People are dying of Coronavirus and they will need to be buried. That’s not easy under the circumstances.
Tripp Carter of Bradshaw Carter Memorial and Funeral Home on West Alabama in Houston says limiting events to attendance by ten people or less is a challenge for family gatherings like visitations and services, but they are finding supportive ways to help people through their darkest and most difficult days. “We are offering live streaming for families at no cost. We live stream a service so people can remain in their homes but still see the service if they wish to go ahead with a service at this time.” Some people are choosing cremation as an option so that the family will be able to gather for a memorial service at a later time. It’s especially difficult because funerals are often cross-generational. Because of the vulnerability of elderly to coronavirus contamination, it is being suggested that elderly refrain from attending funerals.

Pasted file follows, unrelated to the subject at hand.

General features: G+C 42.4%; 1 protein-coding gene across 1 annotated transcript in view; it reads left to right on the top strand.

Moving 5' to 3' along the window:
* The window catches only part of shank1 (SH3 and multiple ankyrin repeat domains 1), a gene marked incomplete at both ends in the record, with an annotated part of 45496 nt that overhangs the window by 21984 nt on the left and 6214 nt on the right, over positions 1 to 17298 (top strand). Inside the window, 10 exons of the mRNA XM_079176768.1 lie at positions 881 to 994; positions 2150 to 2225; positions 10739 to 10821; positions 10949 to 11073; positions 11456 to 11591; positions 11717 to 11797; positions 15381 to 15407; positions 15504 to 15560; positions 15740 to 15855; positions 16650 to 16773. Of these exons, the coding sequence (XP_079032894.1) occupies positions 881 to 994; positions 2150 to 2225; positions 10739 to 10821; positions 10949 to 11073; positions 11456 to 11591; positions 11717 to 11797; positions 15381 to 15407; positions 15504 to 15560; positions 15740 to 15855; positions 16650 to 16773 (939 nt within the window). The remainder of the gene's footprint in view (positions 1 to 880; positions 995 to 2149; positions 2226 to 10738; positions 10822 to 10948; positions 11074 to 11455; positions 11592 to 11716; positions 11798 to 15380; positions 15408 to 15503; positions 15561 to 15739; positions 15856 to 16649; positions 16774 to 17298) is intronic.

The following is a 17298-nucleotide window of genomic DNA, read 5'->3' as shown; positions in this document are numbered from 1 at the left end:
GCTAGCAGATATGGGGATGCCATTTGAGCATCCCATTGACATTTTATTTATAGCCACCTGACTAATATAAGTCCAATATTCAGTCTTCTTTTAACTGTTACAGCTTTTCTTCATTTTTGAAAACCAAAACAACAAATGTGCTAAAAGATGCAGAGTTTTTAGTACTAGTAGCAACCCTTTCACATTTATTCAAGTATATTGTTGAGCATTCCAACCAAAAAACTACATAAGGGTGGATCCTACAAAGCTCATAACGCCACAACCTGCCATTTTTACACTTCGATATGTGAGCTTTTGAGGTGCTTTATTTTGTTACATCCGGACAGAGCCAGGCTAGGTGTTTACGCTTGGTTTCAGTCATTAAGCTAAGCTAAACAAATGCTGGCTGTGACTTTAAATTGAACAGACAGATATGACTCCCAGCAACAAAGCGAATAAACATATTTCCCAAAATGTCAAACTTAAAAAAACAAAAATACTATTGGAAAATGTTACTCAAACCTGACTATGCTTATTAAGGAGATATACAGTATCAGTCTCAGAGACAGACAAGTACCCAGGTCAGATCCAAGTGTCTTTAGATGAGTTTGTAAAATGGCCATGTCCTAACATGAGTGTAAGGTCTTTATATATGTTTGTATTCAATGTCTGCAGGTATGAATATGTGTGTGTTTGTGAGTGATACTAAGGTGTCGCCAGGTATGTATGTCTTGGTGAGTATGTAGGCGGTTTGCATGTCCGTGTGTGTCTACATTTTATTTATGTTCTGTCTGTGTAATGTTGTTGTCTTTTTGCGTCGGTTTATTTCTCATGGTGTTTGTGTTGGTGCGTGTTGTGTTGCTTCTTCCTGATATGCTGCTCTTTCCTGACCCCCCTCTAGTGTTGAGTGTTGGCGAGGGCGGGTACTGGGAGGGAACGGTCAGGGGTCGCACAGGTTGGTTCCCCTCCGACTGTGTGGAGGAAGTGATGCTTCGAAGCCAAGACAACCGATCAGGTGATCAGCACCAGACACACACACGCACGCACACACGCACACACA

The most immediate concern of the funeral industry, he says, is the one plaguing the medical profession. “We are facing a shortage of proper PPE’s for our staff here in the funeral industry: masks and protective gear.” PPE’s , "personal protective equipment" including the gloves, masks and gowns, are required for embalming.
Caskets are stocked and there are no concerns of shortages, Carter says, but vendors say tents and chairs for graveside services are limited because of limited staff. He says every aspect of the funeral industry right now is undergoing unprecedented change, not unlike all of life right now.